IV. Why Judas could not obtain forgiveness through Christ.
To this forgiveness the traitor Judas could not attain: for he, the son of perdition, at whose right the devil stood, gave himself up to despair before Christ accomplished the mystery of universal redemption. For in that the Lord died for sinners, perchance even he might have found salvation if he had not hastened to hang himself. But that evil heart, which was now given up to thievish frauds, and now busied with treacherous designs, had never entertained aught of the proofs of the Saviour's mercy. Those wicked ears had heard the Lord's words, when He said, "I same not to call the righteous but sinners," and "The Son of man came to seek and to save that which was lost," but they conveyed not to his understanding the clemency of Christ, which not only healed bodily infirmities, but also cured the wounds of sick souls, saying to the paralytic man, "Son, be of good cheer, thy sins are forgiven thee saying also to the adulteress that was brought to Him, "neither will I condemn thee; go and sin no more," to show in all His works that He had come as the Saviour, not the Judge of the world. But the wicked traitor refused to understand this, and took measures against himself, not in the self-condemnation of repentance, but in the madness of perdition, and thus he who had sold the Author of life to His murderers, even in dying increased the amount of sin which condemned him.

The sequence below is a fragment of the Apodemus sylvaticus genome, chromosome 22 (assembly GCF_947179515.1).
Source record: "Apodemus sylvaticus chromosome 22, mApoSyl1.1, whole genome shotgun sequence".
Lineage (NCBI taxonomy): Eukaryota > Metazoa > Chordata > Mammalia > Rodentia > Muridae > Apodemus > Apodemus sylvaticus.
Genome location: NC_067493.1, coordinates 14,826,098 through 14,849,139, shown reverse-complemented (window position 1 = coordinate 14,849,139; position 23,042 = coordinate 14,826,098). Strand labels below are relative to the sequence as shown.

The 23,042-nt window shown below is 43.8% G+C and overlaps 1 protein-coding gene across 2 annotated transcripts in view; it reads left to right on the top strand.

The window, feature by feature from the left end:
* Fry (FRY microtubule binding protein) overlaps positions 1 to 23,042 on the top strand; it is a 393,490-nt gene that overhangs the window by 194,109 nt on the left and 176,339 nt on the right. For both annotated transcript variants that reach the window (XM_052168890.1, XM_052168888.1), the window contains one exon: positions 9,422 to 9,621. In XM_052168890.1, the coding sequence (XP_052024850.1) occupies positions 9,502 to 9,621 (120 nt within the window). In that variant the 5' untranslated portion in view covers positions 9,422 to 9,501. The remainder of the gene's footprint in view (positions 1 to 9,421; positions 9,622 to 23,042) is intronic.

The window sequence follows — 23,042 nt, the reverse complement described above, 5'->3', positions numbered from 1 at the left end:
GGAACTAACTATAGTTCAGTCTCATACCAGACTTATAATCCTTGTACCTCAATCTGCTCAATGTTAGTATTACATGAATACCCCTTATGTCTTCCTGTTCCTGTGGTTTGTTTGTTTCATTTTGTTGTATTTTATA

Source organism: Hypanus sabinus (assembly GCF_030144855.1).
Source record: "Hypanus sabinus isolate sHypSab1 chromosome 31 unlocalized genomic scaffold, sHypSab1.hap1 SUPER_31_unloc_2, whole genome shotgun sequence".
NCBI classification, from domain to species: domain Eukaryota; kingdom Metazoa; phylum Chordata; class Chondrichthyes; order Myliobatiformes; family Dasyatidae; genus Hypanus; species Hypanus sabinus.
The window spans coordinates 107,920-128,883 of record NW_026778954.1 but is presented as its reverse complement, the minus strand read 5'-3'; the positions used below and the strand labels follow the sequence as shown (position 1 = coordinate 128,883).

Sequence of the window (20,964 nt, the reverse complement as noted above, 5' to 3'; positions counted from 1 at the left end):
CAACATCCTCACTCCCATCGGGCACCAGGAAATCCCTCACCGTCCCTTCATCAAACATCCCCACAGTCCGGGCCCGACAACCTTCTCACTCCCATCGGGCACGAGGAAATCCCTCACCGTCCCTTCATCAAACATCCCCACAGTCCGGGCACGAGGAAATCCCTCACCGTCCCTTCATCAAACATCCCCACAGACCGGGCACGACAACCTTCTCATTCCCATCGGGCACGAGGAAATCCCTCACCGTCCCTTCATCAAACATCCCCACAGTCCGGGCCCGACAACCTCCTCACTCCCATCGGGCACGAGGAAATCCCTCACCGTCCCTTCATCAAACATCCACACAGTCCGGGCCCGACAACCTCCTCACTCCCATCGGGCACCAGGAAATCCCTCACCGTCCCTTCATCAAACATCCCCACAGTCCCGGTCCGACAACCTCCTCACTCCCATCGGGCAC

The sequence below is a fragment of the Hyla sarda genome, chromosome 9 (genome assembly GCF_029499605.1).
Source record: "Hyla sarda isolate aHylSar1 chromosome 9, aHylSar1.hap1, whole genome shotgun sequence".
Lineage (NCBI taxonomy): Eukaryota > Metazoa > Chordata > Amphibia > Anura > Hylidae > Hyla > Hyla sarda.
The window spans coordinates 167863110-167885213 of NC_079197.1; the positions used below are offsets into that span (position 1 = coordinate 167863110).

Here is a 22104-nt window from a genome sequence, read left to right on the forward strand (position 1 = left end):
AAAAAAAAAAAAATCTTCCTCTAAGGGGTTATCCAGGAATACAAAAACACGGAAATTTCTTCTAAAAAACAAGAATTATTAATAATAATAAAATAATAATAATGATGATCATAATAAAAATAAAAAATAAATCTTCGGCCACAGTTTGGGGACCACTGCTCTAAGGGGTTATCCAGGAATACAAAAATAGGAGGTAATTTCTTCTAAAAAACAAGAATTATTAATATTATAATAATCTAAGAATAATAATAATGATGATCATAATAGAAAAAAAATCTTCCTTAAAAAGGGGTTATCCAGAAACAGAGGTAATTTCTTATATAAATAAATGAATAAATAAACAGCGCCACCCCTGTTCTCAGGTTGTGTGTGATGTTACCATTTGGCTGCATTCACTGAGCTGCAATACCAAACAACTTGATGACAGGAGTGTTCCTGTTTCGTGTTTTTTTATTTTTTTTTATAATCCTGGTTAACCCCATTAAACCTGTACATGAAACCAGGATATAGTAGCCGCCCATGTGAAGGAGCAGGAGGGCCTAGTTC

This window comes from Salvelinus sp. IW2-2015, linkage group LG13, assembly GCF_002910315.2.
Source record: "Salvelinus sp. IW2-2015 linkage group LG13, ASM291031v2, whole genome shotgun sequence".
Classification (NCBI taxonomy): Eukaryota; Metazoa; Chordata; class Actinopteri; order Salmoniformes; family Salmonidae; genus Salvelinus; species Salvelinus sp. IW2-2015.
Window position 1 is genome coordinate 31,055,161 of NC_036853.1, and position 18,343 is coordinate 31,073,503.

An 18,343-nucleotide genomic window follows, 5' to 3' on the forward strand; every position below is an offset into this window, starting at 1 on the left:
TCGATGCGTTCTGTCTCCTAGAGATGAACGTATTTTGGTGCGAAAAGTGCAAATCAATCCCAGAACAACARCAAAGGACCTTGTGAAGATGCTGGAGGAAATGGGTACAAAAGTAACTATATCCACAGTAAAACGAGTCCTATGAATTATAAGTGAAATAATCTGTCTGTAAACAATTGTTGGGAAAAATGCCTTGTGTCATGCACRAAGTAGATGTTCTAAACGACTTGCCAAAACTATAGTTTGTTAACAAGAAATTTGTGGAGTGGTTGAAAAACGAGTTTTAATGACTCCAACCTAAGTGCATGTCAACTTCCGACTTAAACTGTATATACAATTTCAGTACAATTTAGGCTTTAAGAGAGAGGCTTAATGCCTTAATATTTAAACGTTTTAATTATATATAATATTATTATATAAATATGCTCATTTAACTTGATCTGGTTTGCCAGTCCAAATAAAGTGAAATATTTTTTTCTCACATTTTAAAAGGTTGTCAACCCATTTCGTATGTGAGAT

V. The cruelty of Christ's crucifixion is lost in its wondrous power.
Accordingly that which false witnesses, cruel leaders of the people, wicked priests did against the Lord Jesus Christ, through the agency of a coward governor and an ignorant band of soldiers, has been at once the abhorrence and the rejoicing of all ages. For though the Lord's cross was part of the cruel purpose of the 'Jews, yet is it of wondrous power through Him they crucified. The people's fury was directed against One, and the mercy of Christ is for all mankind. That which their cruelty inflicts He voluntarily undergoes. in order that the work of His eternal will may be carried out through their unhindered crime. And hence the whole order of events which is most fully narrated in the Gospels must be received by the faithful in such a way that by implicit belief in the occurrences which happened at the time of the Lord's Passion, we should understand that not only was the remission of sins accomplished by Christ, but also the standard of justice satisfied. But that this may be more thoroughly discussed by the Lord's help, let us reserve this portion of the subject till the fourth day of the week God's grace, we hope, will be vouchsafed at your entreaties to help us to fulfil our promise: through Jesus Christ our Lord, etc. Amen.
Taken from "The Early Church Fathers and Other Works" originally published by Wm. B. Eerdmans Pub. Co. in English in Edinburgh, Scotland, beginning in 1867. (LNPF II/XII, Schaff and Wace). The digital version is by The Electronic Bible Society, P.O. Box 701356, Dallas, TX 75370, 214-407-WORD.